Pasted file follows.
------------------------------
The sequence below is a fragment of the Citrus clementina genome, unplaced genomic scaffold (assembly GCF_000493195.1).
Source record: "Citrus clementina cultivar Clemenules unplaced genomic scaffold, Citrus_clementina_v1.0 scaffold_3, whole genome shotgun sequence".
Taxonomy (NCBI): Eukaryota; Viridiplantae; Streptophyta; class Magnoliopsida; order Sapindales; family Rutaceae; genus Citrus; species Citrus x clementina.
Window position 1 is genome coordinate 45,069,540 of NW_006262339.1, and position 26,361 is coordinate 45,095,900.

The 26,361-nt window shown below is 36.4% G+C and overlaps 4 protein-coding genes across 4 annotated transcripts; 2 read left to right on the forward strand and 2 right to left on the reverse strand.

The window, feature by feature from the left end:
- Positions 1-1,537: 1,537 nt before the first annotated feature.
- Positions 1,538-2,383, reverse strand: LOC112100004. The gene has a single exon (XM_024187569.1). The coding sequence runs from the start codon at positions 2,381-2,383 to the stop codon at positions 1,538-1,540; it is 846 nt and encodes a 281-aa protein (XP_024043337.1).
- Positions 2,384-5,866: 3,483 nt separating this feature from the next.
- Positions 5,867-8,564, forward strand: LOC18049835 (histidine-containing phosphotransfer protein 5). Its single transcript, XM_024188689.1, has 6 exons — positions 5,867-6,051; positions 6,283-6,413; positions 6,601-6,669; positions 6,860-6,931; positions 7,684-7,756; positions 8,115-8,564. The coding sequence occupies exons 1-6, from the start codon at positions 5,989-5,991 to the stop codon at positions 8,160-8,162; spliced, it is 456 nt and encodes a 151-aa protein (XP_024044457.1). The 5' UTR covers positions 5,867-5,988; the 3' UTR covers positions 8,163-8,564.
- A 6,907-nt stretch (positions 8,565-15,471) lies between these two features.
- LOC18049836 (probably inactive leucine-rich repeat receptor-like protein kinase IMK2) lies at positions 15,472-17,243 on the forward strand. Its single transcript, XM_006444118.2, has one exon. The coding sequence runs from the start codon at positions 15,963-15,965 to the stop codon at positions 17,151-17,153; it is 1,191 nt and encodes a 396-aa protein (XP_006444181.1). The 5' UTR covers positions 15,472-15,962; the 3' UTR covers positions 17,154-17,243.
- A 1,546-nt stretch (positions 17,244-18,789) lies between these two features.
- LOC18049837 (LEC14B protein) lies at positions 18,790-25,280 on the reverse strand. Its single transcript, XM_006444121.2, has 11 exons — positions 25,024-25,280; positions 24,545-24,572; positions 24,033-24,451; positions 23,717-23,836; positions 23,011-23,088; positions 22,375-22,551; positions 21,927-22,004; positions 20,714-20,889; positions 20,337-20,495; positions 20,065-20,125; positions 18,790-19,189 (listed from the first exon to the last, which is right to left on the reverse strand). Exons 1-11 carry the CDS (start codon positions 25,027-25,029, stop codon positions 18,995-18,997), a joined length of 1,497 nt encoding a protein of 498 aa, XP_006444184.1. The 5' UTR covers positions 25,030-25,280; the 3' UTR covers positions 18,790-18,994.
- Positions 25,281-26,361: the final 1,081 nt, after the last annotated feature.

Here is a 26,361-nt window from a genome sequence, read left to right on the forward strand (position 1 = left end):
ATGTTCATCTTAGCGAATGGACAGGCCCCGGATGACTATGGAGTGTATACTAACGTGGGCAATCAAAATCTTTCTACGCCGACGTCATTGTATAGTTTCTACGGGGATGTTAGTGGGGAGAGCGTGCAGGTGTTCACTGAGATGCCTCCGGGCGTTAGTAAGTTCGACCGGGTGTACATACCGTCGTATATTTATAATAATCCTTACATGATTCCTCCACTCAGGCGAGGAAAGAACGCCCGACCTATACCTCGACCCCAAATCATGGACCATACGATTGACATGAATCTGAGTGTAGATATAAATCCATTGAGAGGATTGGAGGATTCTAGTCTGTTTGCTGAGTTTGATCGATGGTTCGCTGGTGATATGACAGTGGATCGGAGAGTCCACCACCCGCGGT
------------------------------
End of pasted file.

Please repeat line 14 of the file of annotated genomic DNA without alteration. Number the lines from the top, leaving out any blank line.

- LOC18049837 (LEC14B protein) lies at positions 18,790-25,280 on the reverse strand. Its single transcript, XM_006444121.2, has 11 exons — positions 25,024-25,280; positions 24,545-24,572; positions 24,033-24,451; positions 23,717-23,836; positions 23,011-23,088; positions 22,375-22,551; positions 21,927-22,004; positions 20,714-20,889; positions 20,337-20,495; positions 20,065-20,125; positions 18,790-19,189 (listed from the first exon to the last, which is right to left on the reverse strand). Exons 1-11 carry the CDS (start codon positions 25,027-25,029, stop codon positions 18,995-18,997), a joined length of 1,497 nt encoding a protein of 498 aa, XP_006444184.1. The 5' UTR covers positions 25,030-25,280; the 3' UTR covers positions 18,790-18,994.